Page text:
A crash on Colorado Blvd by the Eagle Rock Plaza
In recent years Colorado Boulevard has been the most widely discussed street when it comes to talk of traffic safety in Northeast LA. The attention dedicated to Colorado Boulevard is well warranted, however it is not the only dangerous street in the neighborhood. There are many streets in Northeast LA that enable the kind of reckless driving we regularly experience and cause the crashes that scar the community. Ten years of collision data (2002 through 2011) accessible through UC Berkeley’s Transportation Injury Mapping System, or TIMS, reinforces the need to take traffic safety more seriously on all our streets.
Sign telling pedestrians they are not allowed to cross the street at this corner
Colorado Boulevard needs more crosswalks, because while any corner unless signage dictates otherwise is technically an “unmarked crosswalk,” the experience of crossing at an unmarked crosswalk on the street is very unpleasant. Rarely, if ever, do motorists yield to pedestrians as they should at unmarked crosswalks. Here’s what one typically sees at Colorado Boulevard’s “unmarked” crosswalks:
People running across the street
Waiting for a break in the flow of cars (because the drivers won’t yield)
Trying to make their way across because they are patronizing a business on one side but parking on the other.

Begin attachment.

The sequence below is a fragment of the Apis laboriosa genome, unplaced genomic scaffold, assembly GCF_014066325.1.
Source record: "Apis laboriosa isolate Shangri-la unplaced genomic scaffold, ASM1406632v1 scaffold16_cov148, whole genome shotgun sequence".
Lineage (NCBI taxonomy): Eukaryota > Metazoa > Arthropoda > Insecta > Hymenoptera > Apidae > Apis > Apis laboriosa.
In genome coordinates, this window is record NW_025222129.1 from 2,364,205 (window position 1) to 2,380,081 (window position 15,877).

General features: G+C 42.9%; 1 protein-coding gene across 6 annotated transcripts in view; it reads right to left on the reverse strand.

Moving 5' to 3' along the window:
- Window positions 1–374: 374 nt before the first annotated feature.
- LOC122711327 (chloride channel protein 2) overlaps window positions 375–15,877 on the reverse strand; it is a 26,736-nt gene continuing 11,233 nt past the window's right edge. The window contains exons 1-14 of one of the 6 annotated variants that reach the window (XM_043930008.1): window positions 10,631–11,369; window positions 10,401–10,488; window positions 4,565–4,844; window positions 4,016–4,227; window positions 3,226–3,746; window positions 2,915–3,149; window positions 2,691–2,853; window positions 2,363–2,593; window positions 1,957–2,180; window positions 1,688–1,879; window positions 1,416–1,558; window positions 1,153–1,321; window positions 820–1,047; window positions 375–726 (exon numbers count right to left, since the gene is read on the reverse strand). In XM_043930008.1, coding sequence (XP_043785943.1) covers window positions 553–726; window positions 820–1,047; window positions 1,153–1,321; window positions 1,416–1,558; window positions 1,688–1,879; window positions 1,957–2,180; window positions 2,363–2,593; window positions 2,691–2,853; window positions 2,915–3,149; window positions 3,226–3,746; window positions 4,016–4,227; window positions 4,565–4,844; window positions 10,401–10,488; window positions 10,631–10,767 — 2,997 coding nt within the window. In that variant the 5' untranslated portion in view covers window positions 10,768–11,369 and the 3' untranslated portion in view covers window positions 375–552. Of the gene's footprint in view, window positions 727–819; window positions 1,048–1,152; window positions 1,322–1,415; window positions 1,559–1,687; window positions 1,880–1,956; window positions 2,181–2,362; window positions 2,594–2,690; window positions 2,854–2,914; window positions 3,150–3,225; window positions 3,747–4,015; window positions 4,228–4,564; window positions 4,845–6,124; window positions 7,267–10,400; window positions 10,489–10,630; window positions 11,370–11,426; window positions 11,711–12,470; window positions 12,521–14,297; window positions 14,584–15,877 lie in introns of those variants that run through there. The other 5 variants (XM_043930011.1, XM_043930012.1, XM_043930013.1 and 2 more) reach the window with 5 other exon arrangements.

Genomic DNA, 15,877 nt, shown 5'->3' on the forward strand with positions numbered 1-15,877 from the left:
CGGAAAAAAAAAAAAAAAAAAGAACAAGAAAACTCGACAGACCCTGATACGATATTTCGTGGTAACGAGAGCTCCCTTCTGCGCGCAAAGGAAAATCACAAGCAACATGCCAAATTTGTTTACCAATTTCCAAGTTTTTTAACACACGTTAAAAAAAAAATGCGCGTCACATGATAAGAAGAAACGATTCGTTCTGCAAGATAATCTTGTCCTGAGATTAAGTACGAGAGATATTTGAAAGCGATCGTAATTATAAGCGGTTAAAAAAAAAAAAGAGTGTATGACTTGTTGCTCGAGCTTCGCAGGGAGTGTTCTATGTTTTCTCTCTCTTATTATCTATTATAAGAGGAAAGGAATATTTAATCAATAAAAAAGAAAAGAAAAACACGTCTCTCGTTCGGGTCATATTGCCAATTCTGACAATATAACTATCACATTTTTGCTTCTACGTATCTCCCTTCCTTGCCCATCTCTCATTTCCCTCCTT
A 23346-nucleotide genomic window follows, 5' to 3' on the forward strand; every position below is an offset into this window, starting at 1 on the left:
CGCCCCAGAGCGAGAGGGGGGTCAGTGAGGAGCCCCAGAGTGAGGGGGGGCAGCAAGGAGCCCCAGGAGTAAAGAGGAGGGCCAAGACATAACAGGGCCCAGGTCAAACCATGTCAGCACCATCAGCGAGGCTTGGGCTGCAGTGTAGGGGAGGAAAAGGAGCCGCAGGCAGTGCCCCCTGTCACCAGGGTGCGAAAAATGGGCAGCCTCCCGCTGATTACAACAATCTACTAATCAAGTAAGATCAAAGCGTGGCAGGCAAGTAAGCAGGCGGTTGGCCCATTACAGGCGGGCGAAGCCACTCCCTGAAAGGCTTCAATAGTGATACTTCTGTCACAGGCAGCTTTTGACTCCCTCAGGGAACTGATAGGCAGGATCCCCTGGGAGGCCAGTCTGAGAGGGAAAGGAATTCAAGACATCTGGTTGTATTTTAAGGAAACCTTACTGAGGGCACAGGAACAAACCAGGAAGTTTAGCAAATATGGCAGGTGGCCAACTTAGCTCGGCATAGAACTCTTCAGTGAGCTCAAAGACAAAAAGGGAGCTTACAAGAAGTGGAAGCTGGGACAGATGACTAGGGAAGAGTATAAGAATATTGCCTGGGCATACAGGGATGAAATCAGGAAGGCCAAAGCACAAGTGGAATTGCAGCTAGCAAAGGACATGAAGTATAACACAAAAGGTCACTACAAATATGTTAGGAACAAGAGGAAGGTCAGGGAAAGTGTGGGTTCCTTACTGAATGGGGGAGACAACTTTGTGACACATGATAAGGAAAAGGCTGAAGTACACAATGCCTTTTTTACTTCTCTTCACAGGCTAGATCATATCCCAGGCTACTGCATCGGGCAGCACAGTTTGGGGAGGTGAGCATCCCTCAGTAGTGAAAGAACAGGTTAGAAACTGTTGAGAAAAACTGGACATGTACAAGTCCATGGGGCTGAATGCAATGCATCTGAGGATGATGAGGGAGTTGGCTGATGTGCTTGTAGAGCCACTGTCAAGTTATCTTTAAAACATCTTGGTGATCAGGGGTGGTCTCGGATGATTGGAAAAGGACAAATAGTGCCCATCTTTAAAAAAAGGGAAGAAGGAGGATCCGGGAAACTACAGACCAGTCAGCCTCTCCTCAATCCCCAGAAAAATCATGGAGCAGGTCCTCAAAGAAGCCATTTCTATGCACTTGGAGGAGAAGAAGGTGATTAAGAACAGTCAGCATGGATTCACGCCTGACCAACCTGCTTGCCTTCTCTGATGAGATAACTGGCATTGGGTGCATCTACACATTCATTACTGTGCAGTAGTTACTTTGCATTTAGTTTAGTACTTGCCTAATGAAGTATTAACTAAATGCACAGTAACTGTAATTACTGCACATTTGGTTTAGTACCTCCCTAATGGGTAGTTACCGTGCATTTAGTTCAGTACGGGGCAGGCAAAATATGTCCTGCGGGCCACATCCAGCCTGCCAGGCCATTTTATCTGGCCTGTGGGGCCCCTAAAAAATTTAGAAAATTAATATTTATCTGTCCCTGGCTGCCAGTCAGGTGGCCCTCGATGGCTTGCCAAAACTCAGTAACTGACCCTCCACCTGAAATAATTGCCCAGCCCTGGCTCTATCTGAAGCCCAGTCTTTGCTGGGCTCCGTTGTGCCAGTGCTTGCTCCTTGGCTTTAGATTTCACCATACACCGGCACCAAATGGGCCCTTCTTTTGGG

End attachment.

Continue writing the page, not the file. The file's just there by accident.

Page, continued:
Here are more pictures of people crossing Colorado Boulevard at unmarked crosswalks:
(“Creating bike lanes by reducing the number of lanes available to motorists will hurt businesses,” one of the many arguments presented against bike lanes on Colorado Boulevard. See “Bike Lane Concern #4″ below to find out if bike lanes are really likely to hurt local business)
Bike lanes on Colorado Boulevard, as planned in the Los Angeles Bike Plan, are coming closer to being a reality– a meeting on March 27th hosted by council member Huizar’s office will be held to determine based on community input how to move forward, if at all, with bike lanes on Eagle Rock’s main street.
During on-going opportunities for community input ( including the environmental impact review, and public hearing regarding the results of the environmental impact review) comments have been mostly positive. However, now concerns about the potential impact bike lanes may have are popping up in growing numbers. There is nothing wrong with this, concerns are well warranted for any proposed changes in town and a change to Colorado Boulevard’s public right-of-way will affect daily travel for many.
To gain a clearer perspective of what the current circumstances are, and what may possibly change as a result of bike lanes being implemented, it is beneficial to have the recurring concerns and questions people have regarding bike lanes on Colorado Boulevard actually be addressed. That’s what this blog post will attempt to do– address concerns that have been raised in conversations about bike lanes in the community.
One concern regarding the potential installation of bike lanes on Colorado Boulevard is that it would cause a “traffic nightmare” since it would reduce the number of travel lanes available for motorists between Broadway and Townsend Avenue, a 1.5 mile stretch. The Los Angeles Department of Transportation’s (LADOT) Bikeways Division has communicated it doesn’t anticipate any major delays in travel times by implementing bike lanes but concerns among residents persist, and understandably so. However if a recent, temporary closure of a single travel lane is any indication, it seems Colorado Boulevard will function just fine if bike lanes are implemented.